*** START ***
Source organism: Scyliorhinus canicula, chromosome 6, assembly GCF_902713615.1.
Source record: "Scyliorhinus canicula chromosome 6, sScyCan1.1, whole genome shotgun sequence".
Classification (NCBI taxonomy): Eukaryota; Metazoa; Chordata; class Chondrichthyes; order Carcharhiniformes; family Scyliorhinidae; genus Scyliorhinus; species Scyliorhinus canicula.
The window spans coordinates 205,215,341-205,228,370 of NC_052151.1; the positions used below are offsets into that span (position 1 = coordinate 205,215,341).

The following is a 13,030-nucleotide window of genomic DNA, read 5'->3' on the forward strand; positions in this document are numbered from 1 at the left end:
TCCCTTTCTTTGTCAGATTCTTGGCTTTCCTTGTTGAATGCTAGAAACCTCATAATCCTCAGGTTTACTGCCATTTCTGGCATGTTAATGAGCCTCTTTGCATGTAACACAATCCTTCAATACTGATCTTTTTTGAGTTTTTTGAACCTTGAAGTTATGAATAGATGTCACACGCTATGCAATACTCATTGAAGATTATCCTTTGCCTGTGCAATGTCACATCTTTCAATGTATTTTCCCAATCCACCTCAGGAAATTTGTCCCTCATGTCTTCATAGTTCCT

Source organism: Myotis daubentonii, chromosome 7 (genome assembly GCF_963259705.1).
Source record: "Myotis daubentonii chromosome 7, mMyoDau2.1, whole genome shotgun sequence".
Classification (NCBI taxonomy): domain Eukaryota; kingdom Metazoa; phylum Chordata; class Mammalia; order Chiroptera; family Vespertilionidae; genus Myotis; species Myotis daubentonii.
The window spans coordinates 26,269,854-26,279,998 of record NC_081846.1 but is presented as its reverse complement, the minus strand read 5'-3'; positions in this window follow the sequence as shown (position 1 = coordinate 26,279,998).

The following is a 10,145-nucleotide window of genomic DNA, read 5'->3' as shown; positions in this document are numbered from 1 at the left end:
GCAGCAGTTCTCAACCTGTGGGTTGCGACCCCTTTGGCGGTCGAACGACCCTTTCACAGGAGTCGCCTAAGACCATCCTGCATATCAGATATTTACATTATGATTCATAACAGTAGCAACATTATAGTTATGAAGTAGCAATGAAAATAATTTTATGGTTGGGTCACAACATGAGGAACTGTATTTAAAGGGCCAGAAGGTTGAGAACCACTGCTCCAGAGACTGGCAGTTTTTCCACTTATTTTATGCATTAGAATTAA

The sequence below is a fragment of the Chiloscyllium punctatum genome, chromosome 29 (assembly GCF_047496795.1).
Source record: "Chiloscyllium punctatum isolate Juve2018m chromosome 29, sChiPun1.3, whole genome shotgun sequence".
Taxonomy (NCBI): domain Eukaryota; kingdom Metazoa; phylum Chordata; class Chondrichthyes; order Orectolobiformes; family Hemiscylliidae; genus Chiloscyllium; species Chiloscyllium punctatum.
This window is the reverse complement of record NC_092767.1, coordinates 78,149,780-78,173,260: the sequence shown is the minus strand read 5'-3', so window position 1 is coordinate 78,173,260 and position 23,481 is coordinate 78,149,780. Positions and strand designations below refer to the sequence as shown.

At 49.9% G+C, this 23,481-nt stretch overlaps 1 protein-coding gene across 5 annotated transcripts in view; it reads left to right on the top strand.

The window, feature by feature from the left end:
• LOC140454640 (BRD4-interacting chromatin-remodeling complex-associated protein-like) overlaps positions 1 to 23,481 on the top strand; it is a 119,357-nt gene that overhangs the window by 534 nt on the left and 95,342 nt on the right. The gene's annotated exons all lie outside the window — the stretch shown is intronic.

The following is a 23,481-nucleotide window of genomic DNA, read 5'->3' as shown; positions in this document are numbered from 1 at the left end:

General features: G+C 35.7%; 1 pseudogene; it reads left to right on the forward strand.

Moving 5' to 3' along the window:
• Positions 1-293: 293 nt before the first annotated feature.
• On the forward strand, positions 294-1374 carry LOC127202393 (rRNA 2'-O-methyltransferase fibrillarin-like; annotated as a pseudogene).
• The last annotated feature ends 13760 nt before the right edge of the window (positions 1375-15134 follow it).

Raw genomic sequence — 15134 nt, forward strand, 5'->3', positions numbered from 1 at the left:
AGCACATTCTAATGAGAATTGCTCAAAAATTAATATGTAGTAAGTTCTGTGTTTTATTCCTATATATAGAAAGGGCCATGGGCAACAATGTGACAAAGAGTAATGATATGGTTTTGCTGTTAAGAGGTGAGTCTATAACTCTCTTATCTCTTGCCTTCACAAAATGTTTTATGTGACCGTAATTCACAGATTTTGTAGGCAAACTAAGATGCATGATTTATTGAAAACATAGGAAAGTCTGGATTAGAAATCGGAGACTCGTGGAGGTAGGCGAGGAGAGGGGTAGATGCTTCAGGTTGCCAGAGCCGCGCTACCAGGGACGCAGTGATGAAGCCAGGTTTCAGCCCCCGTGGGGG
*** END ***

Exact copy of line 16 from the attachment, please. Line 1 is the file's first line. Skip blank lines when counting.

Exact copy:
This window is the reverse complement of record NC_092767.1, coordinates 78,149,780-78,173,260: the sequence shown is the minus strand read 5'-3', so window position 1 is coordinate 78,173,260 and position 23,481 is coordinate 78,149,780. Positions and strand designations below refer to the sequence as shown.